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Made in USA: Growing Panes for a High-Tech Window Company SageGlass

Made in USA: Growing Panes for a High-Tech Window Company

SageGlass was bought by a French company but its manufacturing remains in the United States. Operations director David Pender talks about the pros and cons of this arrangement.

Read more on this topic in our main feature, “The Ups and Downs of Made in the USA”

SageGlass invented dynamic glass—“tint on demand” windows that use special coatings and low voltages of electricity to filter out varying degrees of light. The small company started in 1989 in New York, but eventually moved to Faribault, Minnesota, 50 miles south of Minneapolis, because the area was developing a reputation for its innovation in window manufacturing.

Then in 2012, French building materials manufacturer Saint-Gobain acquired SageGlass. Although the unmet demand for dynamic glass was mainly in Europe, Saint-Gobain chose to keep production in Minnesota, build a new plant there, and convert the old plant to a research and development facility. The new facility can coat panes of glass that are more than twice the size of the old ones.

David Pender, director of operations at SageGlass (who previously spent 11 years in Germany working for Saint Gobain), talked about the challenges and advantages of keeping SageGlass’s manufacturing and R&D in the United States:

Challenge: Europe has the most growth potential, but our manufacturing facility is in the U.S.

Western Europe is a little further along than the U.S. in building codes. What’s considered extremely exotic here … is considered almost normal in Europe. Getting the supply chain right to be able to produce everything from what’s acceptable in the U.S. to what’s expected in Europe poses a certain amount of challenge. We’ve got to be sourcing some things from Europe, to make the products here and then shift them back to Europe. That doesn’t make too much sense at the moment, but we are trying to grow this market worldwide. Europe is growing very, very quickly because the Saint-Gobain name in Europe is a big plus.

Advantage: The highest demand for the product is still in the U.S.

Overall, we’re on a three to four times year-over-year expansion. So this year we’ll produce three to four times what we did in 2016. Which is a phenomenal growth rate, and that’s set to continue as we grow in the Europe, in the U.S. and the Middle East. We just got our first really big job in China. In the future, this facility will get to capacity and just produce in North America, and there will probably be another facility doing something similar in Europe—and who knows how that will do going forward.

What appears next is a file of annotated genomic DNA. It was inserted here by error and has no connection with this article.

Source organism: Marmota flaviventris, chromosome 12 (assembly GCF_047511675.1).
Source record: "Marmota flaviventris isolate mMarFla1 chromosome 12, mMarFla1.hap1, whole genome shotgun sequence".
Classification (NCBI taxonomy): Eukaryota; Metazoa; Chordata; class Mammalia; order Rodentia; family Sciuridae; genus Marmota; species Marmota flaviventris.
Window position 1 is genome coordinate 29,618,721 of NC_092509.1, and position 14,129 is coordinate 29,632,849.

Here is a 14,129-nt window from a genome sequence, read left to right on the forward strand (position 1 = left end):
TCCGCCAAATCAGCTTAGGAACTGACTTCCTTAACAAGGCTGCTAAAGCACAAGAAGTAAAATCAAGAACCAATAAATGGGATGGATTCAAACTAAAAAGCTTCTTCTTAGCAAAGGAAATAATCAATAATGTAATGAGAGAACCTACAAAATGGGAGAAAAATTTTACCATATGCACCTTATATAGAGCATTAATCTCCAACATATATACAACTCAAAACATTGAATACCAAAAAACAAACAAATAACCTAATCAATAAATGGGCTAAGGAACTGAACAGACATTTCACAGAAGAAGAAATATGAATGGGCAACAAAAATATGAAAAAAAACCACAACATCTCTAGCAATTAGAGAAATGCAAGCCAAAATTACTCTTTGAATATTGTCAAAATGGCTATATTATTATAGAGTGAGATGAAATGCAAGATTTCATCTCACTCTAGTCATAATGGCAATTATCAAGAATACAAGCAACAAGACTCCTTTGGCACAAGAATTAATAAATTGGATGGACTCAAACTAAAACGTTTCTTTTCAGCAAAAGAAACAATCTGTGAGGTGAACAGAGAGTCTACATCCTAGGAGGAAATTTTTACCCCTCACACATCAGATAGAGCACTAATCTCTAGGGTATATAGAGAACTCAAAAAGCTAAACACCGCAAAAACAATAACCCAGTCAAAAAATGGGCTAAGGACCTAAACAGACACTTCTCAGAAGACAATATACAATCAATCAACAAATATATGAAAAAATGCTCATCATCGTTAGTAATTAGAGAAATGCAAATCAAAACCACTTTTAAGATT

Challenge: The specialized machines to coat the glass are built in Europe and have to be shipped to the US, and it’s a pain when they need repairs.

Many of our pieces of equipment are unique, so the team members worked very closely with suppliers of this type of equipment to set it up so they could do this type of work. There are two coaters. Each of them is the largest vertical coater of its kind in the world. They’re enormous. They’re monster machines. There’s a lot that goes into that, and most of these machines were produced by German manufacturers. It brings a level of complexity when you’ve got very complicated high-tech machinery that is being serviced from Germany. It makes the maintenance and the service of the equipment a little more challenging than if they were just down the street

Advantage: Strong local workforce that can be trained to learn specialized tasks.

We’re in an area here that knows something about glass and coatings on glass, and that’s important. We’re not in any way foreign to the local workforce.

We certainly have to do an awful lot of training because a lot of what happens here,  you can’t learn anywhere. We do have good local connections with South Central Community College. We’ve set up an apprenticeship program, which is very useful.

We have to rely on certain aspects of the European suppliers in particular around software modifications [for the machinery], but there’s a lot that we can and have done locally to build up expertise here. Code is written on a lot of these European machines. The control systems are Siemens-based. We’ve been working with suppliers here to build up that expertise. We’re able to get people to learn and understand how to do that here. And we’ve built up a lot of competencies, particularly around laser processing of these thin films.

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